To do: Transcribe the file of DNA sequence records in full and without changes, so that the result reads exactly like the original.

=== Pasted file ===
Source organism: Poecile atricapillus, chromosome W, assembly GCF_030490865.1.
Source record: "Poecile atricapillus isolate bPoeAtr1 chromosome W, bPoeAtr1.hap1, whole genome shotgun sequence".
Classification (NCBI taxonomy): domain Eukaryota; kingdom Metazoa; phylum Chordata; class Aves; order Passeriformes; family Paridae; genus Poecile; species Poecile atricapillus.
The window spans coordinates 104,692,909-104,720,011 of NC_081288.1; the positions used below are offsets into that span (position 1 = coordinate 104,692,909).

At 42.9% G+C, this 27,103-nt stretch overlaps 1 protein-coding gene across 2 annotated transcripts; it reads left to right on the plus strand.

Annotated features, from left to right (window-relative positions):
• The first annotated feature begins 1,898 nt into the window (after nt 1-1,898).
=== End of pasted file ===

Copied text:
Source organism: Poecile atricapillus, chromosome W, assembly GCF_030490865.1.
Source record: "Poecile atricapillus isolate bPoeAtr1 chromosome W, bPoeAtr1.hap1, whole genome shotgun sequence".
Classification (NCBI taxonomy): domain Eukaryota; kingdom Metazoa; phylum Chordata; class Aves; order Passeriformes; family Paridae; genus Poecile; species Poecile atricapillus.
The window spans coordinates 104,692,909-104,720,011 of NC_081288.1; the positions used below are offsets into that span (position 1 = coordinate 104,692,909).

At 42.9% G+C, this 27,103-nt stretch overlaps 1 protein-coding gene across 2 annotated transcripts; it reads left to right on the plus strand.

Annotated features, from left to right (window-relative positions):
• The first annotated feature begins 1,898 nt into the window (after nt 1-1,898).